Arrived back in Anchorage late Saturday night. Last night with my partner I watched a documentary about Ram Dass, “Fierce Grace,” which title refers to his 1997 stroke which has led him to experiences & realizations he otherwise could not have had. There was a very moving section of the documentary with the parents of a daughter who had been murdered, to whom Ram Dass had written a letter very much on the same idea: that the pain & anger & confusion & all of what came with their daughter’s death was her legacy to them: not something that their daughter would have chosen, but yet feelings through which they could gain to wisdom, compassion, love that was also their daughter’s legacy to them. As the mother read his letter aloud to camera, I recognized it: he didn’t offer them false comfort about their daughter’s death, he didn’t say any of the superficial blandishments that are so commonly & clumsily offered … it’s all much harder than that, & much more real. More profound.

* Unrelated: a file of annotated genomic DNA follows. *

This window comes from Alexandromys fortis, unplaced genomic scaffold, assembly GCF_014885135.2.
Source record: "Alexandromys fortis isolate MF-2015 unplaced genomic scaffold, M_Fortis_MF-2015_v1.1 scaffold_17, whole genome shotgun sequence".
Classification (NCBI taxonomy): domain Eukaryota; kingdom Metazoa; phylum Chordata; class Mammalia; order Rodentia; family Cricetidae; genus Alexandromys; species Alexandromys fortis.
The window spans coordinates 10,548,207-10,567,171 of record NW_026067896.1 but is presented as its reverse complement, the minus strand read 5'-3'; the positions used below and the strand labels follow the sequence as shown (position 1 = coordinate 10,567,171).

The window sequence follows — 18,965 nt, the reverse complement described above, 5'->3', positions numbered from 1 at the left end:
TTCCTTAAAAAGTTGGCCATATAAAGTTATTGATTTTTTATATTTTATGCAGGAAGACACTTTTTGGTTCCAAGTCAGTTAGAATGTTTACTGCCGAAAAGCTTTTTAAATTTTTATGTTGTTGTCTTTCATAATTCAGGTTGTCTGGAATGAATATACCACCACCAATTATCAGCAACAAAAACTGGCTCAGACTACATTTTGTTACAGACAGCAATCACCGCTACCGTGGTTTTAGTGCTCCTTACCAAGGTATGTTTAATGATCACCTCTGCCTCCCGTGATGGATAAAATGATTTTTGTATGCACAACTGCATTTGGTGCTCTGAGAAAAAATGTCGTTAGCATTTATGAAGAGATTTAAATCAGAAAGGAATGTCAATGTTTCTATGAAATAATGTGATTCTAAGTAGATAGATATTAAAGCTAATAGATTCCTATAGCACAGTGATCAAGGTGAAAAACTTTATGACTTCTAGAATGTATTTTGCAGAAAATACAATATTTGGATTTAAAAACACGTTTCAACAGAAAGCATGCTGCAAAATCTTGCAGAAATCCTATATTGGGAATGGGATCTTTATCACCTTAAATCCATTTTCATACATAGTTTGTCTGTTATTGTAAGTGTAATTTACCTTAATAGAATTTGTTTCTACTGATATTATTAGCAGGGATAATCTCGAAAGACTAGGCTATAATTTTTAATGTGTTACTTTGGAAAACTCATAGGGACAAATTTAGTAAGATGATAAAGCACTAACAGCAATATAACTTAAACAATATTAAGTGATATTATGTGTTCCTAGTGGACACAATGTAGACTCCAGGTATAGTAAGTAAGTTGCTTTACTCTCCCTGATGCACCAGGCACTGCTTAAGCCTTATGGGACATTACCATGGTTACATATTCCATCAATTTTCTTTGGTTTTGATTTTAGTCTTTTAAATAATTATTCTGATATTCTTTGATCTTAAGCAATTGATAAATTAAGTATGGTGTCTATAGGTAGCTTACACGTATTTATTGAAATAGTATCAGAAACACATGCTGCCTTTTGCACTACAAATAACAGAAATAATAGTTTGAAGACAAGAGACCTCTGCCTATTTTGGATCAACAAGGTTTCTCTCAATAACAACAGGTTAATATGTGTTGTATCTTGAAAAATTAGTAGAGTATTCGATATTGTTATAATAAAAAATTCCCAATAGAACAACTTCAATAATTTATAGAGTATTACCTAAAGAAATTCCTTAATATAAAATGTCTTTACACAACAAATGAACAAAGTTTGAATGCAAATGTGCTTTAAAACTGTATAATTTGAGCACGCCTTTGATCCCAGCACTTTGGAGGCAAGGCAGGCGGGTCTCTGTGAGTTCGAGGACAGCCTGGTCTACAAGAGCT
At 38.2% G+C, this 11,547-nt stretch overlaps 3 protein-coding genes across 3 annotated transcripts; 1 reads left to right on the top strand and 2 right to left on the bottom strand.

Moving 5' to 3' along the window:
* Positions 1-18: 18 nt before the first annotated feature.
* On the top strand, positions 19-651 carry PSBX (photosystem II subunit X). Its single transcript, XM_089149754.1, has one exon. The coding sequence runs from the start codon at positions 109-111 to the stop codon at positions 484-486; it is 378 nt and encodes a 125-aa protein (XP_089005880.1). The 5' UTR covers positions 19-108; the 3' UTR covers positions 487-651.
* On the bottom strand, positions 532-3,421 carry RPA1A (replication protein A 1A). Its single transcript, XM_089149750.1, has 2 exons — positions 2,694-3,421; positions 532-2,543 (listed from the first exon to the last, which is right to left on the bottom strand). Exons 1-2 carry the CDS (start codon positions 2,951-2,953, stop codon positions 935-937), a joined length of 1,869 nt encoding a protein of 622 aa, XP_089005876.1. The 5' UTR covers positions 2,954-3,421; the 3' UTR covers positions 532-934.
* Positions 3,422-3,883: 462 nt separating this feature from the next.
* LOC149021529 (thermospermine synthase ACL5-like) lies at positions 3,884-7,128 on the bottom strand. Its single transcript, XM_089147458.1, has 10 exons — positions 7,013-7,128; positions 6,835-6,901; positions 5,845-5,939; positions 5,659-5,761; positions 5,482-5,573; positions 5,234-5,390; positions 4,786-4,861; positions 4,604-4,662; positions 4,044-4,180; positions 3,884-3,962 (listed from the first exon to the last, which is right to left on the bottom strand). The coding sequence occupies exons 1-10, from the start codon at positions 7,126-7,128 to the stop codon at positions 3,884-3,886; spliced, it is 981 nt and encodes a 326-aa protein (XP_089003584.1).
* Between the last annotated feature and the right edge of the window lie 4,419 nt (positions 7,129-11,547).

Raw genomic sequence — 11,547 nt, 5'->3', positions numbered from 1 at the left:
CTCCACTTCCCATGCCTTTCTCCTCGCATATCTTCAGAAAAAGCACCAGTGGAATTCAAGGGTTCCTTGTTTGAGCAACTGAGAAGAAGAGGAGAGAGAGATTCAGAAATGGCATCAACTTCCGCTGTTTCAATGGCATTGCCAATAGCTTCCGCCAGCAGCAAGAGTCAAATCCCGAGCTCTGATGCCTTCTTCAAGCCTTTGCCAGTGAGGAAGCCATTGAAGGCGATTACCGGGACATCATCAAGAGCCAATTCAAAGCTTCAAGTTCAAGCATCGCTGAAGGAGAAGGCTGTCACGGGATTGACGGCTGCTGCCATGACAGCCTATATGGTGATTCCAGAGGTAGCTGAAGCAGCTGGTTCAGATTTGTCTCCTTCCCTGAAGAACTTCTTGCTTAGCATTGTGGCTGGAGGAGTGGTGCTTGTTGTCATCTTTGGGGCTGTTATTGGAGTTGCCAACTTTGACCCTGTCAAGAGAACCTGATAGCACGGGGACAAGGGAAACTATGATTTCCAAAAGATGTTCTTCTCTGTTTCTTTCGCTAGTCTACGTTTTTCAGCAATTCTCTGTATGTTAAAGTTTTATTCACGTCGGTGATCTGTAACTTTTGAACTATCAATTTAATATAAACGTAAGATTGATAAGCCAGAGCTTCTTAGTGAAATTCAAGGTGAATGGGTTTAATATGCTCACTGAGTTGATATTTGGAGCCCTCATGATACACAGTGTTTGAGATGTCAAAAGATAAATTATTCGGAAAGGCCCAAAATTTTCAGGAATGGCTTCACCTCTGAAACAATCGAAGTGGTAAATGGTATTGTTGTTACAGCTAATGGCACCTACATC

My mother’s death was different than that young girl’s abrupt & meaningless murder. My mom’s death was not expected, but not entirely unexpected either, given her health problems. But it is the same thing. It was not something she chose or that any of us chose; but the pain I feel at her death, & about whatever wounds within her that I don’t believe ever found healing in life, are part of her legacy to me — that along with all the unmistakable good things she gave to me — & I will carry all of it in the best way I can, & hope always to honor her by it.

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